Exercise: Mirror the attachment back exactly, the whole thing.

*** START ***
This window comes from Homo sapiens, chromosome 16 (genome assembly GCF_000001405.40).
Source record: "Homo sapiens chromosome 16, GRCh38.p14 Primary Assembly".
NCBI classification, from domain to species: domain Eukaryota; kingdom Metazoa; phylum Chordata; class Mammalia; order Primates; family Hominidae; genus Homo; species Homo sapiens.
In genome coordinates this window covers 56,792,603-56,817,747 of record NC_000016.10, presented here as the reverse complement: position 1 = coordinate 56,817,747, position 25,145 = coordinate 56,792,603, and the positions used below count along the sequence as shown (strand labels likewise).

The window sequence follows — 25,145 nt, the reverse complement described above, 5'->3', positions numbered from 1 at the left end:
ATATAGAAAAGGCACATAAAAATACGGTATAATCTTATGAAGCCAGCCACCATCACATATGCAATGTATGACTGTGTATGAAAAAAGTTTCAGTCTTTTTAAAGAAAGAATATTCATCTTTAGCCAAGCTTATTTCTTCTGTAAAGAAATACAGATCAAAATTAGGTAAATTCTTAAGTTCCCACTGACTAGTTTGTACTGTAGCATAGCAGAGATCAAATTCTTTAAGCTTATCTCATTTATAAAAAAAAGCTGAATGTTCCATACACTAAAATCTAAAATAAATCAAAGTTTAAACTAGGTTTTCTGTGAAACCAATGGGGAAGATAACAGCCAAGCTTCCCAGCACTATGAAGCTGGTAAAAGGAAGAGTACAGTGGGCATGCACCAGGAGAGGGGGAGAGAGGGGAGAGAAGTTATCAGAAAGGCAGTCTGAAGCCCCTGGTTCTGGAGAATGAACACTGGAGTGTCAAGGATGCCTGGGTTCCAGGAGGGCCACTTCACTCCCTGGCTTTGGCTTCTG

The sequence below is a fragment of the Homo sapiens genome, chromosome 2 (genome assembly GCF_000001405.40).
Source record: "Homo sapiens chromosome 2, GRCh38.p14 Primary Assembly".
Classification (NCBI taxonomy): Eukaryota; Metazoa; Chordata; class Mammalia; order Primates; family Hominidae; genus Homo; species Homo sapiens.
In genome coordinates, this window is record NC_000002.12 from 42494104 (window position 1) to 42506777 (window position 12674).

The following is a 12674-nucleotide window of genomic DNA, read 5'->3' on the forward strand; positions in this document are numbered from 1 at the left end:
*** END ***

This window comes from Homo sapiens, chromosome 16 (genome assembly GCF_000001405.40).
Source record: "Homo sapiens chromosome 16, GRCh38.p14 Primary Assembly".
NCBI classification, from domain to species: domain Eukaryota; kingdom Metazoa; phylum Chordata; class Mammalia; order Primates; family Hominidae; genus Homo; species Homo sapiens.
In genome coordinates this window covers 56,792,603-56,817,747 of record NC_000016.10, presented here as the reverse complement: position 1 = coordinate 56,817,747, position 25,145 = coordinate 56,792,603, and the positions used below count along the sequence as shown (strand labels likewise).

The window sequence follows — 25,145 nt, the reverse complement described above, 5'->3', positions numbered from 1 at the left end:
ATATAGAAAAGGCACATAAAAATACGGTATAATCTTATGAAGCCAGCCACCATCACATATGCAATGTATGACTGTGTATGAAAAAAGTTTCAGTCTTTTTAAAGAAAGAATATTCATCTTTAGCCAAGCTTATTTCTTCTGTAAAGAAATACAGATCAAAATTAGGTAAATTCTTAAGTTCCCACTGACTAGTTTGTACTGTAGCATAGCAGAGATCAAATTCTTTAAGCTTATCTCATTTATAAAAAAAAGCTGAATGTTCCATACACTAAAATCTAAAATAAATCAAAGTTTAAACTAGGTTTTCTGTGAAACCAATGGGGAAGATAACAGCCAAGCTTCCCAGCACTATGAAGCTGGTAAAAGGAAGAGTACAGTGGGCATGCACCAGGAGAGGGGGAGAGAGGGGAGAGAAGTTATCAGAAAGGCAGTCTGAAGCCCCTGGTTCTGGAGAATGAACACTGGAGTGTCAAGGATGCCTGGGTTCCAGGAGGGCCACTTCACTCCCTGGCTTTGGCTTCTG

The sequence below is a fragment of the Homo sapiens genome, chromosome 2 (genome assembly GCF_000001405.40).
Source record: "Homo sapiens chromosome 2, GRCh38.p14 Primary Assembly".
Classification (NCBI taxonomy): Eukaryota; Metazoa; Chordata; class Mammalia; order Primates; family Hominidae; genus Homo; species Homo sapiens.
In genome coordinates, this window is record NC_000002.12 from 42494104 (window position 1) to 42506777 (window position 12674).

The following is a 12674-nucleotide window of genomic DNA, read 5'->3' on the forward strand; positions in this document are numbered from 1 at the left end: